James Johnson and Ann Livingstone married in 1841, and their eldest daughter Mary Ann was born in about 1838. So was she theirs? We don’t know, but raising someone else’s child would possibly be the first unselfish thing that Ann did. She might have done so, she had no clues about raising children but she was always there for them. She was her own worst enemy and her children’s too, but she certainly helped them as much as she could.
Here she is in the paper:
The Hobarton Mercury – Wednesday 9 January 1856
POLICE OFFICE .- TUESDAY.
Assault.-Mrs. Elizabeth Davis, of Campbell-street, charged Mrs. Ann Johnson of the same locality with assaulting her, without any provocation.
From the complainant’s statement, as well as that of three witnesses, it appeared that she had been very roughly treated, having been pulled into the defendant’s yard by the hair of the head, and then, having a broom handle thrust into her eye; the complainant produced a portion of hair, which, she said, was torn off by the roots.
The defendant said, all she had to say was, that it was boxing morning, and the witnesses, called by Mrs. Johnson were all groggy (A laugh.) She called two of her daughters, who both stated, that Mrs. Davis was drunk, and that she had called one of them “most horrible names” : they saw nothing of a broom stick, nor any violence used.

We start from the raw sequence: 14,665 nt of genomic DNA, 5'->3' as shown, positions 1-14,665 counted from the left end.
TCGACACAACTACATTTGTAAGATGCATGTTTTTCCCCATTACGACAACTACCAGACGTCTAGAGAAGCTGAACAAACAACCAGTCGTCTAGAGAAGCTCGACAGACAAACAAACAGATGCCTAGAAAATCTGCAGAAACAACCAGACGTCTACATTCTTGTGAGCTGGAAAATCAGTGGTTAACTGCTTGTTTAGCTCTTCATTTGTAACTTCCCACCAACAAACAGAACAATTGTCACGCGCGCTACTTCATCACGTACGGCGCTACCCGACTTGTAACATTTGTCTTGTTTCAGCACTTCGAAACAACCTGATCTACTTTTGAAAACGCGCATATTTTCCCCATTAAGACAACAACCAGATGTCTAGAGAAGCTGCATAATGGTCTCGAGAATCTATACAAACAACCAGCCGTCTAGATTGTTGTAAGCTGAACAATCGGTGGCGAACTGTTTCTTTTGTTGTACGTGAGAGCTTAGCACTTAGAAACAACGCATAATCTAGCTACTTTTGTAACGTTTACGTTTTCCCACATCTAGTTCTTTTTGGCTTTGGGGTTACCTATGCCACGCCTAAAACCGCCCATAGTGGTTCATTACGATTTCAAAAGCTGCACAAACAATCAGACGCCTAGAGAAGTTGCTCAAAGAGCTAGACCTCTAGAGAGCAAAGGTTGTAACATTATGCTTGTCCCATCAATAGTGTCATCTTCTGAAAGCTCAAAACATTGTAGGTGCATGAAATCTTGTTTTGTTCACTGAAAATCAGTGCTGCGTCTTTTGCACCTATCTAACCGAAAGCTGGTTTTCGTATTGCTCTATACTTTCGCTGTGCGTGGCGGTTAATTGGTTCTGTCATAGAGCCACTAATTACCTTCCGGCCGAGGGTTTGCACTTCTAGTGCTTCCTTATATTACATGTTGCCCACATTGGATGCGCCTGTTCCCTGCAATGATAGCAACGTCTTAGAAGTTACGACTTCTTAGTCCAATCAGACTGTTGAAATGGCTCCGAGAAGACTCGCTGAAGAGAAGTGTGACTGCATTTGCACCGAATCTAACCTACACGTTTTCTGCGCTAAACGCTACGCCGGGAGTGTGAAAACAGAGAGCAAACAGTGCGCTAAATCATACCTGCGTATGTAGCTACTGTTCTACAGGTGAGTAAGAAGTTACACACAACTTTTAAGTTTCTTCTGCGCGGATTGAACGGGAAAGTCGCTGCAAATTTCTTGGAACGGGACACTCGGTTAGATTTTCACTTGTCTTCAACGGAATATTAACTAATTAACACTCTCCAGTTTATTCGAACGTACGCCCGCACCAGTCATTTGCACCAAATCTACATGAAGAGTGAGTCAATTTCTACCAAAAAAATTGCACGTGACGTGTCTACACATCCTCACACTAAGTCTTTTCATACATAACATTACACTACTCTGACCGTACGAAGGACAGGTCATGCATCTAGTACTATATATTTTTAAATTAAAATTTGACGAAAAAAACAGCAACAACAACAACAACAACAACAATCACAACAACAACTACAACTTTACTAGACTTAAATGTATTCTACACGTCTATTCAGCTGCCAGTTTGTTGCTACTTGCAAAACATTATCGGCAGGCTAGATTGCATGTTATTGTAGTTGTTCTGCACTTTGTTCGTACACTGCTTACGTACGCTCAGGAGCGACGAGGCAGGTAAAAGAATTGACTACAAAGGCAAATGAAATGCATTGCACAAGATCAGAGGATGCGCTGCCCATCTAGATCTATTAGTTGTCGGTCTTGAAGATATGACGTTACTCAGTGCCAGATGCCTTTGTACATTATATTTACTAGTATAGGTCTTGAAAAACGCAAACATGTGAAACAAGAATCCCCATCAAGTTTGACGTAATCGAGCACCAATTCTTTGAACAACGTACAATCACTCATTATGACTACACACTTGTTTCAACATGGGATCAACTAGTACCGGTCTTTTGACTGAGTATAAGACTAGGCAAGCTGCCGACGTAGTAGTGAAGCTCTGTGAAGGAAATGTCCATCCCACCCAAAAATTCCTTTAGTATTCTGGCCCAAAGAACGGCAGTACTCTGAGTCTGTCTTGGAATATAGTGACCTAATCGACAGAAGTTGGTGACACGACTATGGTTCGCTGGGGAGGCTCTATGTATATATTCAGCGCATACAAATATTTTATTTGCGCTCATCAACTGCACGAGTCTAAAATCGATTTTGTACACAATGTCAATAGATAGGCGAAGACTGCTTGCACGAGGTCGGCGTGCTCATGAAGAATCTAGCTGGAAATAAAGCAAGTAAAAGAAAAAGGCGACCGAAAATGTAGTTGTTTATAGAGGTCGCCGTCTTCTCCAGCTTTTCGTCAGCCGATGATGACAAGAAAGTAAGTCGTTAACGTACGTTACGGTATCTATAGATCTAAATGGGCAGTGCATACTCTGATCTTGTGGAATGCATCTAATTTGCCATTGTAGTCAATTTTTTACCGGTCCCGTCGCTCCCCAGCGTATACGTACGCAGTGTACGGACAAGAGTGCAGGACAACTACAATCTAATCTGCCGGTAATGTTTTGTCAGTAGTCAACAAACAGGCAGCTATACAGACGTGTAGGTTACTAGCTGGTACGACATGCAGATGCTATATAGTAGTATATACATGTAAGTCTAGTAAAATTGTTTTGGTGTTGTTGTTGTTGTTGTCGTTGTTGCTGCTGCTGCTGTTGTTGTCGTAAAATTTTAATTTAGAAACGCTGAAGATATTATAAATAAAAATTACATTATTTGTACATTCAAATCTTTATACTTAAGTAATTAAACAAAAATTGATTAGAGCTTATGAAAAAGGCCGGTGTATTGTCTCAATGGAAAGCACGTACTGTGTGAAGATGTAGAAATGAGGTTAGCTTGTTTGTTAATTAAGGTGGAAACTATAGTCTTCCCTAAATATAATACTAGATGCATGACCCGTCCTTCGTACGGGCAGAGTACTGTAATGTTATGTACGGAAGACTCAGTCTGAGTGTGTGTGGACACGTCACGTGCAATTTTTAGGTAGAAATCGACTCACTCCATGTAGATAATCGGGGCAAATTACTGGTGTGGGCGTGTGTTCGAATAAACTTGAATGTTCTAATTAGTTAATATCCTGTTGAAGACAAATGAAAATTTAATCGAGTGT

The defendant was fined 50s and costs and allowed a week to pay the amount.
As best we know, the family consisted of five girls and one boy, but they were born at a time in Tasmania’s history when people could be born and married and no record be found. Mary was the eldest, then Louisa, Susan, Margaret, Robert and Sarah.
A DISREPUTABLE CHARACTER. – Margaret Johnson, aged 19, was charged with being, a person of disreputable character,and with behaving in a disorderly manner in Bathurst Street at 2 o’clock on Thursday morning. The defendant pleaded not guilty. Police Constable Michael Bourke deposed to the facts of the case, and the Bench ordered defendant to be imprisoned for a month.
“LAW.” The Mercury (Hobart, Tas. : 1860 – 1954) 18 Mar 1865: 2. Web. 10 Feb 2015 <http://nla.gov.au/nla.news-article8831712>
There are tons of similar reports. The family was very difficult to live near. As the children grew up they became as familiar with the courts as their parents. With her very common name it is difficult to pick out our Mary from others of the same name, but no doubt she was there in court too. In the end, the family were banned from the township of Hobart, when they moved out to New Norfolk.